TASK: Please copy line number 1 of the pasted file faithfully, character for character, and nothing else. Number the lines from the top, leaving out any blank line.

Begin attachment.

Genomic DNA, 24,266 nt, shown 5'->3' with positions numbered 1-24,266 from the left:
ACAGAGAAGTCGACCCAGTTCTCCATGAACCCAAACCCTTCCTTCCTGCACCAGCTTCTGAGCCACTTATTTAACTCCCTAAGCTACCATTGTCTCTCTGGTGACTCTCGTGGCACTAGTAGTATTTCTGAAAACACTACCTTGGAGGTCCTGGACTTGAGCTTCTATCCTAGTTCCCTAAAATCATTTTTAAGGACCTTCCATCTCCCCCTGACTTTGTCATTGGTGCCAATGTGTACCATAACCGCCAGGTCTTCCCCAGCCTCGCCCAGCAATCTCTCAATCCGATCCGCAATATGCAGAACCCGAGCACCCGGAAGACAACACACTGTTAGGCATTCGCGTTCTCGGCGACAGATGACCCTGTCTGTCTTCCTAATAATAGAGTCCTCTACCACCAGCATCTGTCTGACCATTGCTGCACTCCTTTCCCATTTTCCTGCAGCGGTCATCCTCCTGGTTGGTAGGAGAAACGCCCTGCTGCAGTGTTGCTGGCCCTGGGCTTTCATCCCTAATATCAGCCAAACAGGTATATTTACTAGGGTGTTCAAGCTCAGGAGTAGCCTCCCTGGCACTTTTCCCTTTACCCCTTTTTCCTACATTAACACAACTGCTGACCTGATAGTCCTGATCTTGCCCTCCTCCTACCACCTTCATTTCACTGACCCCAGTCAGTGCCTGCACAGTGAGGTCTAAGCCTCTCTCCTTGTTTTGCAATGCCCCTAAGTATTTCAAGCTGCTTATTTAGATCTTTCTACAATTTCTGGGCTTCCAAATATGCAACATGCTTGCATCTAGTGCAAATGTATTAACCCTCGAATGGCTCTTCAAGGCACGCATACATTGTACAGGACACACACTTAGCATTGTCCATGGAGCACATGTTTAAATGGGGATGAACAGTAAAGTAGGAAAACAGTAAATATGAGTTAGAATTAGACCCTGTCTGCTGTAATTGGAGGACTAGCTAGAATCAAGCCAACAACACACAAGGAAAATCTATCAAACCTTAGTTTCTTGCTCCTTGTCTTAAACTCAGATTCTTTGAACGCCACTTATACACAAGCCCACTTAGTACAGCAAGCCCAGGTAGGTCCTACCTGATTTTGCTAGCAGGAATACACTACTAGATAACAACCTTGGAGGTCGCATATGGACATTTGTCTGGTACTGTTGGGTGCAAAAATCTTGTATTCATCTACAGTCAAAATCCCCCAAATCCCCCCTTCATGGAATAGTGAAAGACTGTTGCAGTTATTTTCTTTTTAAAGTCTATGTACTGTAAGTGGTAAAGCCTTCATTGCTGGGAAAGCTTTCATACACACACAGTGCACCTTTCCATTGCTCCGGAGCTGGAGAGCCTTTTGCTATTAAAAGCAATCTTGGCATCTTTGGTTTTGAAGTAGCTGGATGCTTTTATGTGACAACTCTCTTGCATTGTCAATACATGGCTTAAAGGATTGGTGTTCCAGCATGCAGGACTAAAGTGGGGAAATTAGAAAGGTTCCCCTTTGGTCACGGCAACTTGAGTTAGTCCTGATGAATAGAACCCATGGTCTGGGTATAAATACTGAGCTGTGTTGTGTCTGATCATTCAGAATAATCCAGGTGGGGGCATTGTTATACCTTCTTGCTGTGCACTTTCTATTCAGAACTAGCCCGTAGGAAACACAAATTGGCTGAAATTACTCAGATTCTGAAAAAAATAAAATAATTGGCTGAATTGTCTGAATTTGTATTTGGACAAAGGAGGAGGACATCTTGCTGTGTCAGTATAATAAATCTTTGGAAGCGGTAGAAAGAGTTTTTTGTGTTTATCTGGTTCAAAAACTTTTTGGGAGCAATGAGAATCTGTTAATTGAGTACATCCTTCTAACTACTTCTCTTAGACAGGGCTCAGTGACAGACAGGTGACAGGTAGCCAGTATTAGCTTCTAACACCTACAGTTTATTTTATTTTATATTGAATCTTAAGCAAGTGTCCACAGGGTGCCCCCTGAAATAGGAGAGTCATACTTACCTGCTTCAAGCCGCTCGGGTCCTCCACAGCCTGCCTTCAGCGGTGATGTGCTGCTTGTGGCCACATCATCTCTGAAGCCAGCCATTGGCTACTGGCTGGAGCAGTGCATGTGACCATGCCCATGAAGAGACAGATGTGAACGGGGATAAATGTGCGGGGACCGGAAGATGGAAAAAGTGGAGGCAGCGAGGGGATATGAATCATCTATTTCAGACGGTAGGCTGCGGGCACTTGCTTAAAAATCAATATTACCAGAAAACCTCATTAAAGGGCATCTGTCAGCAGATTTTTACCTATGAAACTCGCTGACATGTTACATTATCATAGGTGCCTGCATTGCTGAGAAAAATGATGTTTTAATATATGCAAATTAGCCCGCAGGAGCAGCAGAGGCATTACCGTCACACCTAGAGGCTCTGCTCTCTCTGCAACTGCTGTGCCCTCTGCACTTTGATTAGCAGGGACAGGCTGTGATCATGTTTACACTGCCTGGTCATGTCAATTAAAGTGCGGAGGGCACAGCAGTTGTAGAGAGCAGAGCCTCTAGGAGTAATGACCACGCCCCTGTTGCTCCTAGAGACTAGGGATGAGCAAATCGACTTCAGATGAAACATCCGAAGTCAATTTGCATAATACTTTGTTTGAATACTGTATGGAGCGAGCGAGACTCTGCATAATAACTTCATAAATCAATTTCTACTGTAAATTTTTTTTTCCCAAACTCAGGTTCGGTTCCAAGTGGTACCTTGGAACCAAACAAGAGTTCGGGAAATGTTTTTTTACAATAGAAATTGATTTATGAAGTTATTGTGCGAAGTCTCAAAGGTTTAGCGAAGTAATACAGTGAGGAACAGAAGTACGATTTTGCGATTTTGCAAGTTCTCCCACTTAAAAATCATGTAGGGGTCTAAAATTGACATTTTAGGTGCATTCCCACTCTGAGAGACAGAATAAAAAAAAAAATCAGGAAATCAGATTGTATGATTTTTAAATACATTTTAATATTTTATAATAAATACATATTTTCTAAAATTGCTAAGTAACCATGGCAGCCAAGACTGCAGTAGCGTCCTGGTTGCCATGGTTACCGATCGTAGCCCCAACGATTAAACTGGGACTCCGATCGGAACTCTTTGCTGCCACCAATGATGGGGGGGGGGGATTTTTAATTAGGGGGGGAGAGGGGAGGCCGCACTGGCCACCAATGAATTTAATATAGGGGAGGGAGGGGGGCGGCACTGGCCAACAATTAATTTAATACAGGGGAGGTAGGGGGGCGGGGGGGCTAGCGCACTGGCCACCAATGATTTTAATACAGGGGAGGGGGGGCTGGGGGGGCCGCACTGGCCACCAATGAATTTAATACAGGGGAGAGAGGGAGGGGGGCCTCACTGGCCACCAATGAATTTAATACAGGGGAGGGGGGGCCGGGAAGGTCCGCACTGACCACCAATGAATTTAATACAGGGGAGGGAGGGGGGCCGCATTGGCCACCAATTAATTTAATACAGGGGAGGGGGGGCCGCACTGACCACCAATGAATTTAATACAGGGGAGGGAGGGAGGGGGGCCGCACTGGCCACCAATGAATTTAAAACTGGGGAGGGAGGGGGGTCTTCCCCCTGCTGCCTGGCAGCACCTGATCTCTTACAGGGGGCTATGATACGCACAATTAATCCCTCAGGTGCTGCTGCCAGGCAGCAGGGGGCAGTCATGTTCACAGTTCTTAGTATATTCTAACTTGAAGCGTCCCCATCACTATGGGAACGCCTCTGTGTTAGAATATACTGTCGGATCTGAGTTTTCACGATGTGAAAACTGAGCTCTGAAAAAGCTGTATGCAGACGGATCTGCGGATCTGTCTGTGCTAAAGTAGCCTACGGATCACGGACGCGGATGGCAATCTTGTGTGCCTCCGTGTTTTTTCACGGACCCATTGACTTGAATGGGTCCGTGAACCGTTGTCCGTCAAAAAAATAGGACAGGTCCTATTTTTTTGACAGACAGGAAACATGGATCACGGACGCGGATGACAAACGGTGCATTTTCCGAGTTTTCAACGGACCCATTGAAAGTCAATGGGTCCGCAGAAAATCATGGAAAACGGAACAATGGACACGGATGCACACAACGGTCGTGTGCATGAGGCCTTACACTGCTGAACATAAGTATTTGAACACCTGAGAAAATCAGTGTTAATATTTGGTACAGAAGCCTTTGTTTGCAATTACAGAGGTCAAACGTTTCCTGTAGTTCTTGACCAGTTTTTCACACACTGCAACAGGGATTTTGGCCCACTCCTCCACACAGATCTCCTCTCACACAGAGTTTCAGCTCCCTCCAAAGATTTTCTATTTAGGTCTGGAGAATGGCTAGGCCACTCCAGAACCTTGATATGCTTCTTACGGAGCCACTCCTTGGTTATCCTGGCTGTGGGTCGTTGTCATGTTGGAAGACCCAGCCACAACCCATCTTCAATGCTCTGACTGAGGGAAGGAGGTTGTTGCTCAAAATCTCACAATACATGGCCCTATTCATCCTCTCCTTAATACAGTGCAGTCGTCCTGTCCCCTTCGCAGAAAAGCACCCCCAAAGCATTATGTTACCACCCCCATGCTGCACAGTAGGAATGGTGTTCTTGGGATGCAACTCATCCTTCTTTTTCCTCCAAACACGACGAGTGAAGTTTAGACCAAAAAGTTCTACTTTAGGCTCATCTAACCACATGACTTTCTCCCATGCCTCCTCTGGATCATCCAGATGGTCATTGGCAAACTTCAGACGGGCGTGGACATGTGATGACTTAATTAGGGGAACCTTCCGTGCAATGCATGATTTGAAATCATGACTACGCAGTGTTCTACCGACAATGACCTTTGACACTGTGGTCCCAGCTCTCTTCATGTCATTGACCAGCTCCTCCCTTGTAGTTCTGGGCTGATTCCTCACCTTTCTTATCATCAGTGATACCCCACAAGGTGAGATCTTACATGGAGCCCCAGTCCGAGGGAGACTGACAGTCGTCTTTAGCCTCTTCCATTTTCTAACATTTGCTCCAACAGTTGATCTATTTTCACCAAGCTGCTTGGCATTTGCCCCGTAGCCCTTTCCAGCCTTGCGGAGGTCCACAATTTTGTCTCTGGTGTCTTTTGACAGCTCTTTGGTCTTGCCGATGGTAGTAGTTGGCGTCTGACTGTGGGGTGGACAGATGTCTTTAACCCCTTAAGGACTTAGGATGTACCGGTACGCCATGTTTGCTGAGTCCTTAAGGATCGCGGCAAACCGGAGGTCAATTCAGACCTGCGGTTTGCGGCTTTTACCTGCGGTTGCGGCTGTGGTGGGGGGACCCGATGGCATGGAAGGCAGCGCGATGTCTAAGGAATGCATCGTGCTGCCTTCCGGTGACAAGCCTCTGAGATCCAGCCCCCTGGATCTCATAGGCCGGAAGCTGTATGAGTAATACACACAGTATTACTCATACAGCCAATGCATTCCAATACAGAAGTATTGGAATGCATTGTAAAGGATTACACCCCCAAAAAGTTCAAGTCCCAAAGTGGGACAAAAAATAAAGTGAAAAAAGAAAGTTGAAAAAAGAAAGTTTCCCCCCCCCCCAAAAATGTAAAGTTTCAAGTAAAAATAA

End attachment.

Genomic DNA, 24,266 nt, shown 5'->3' with positions numbered 1-24,266 from the left: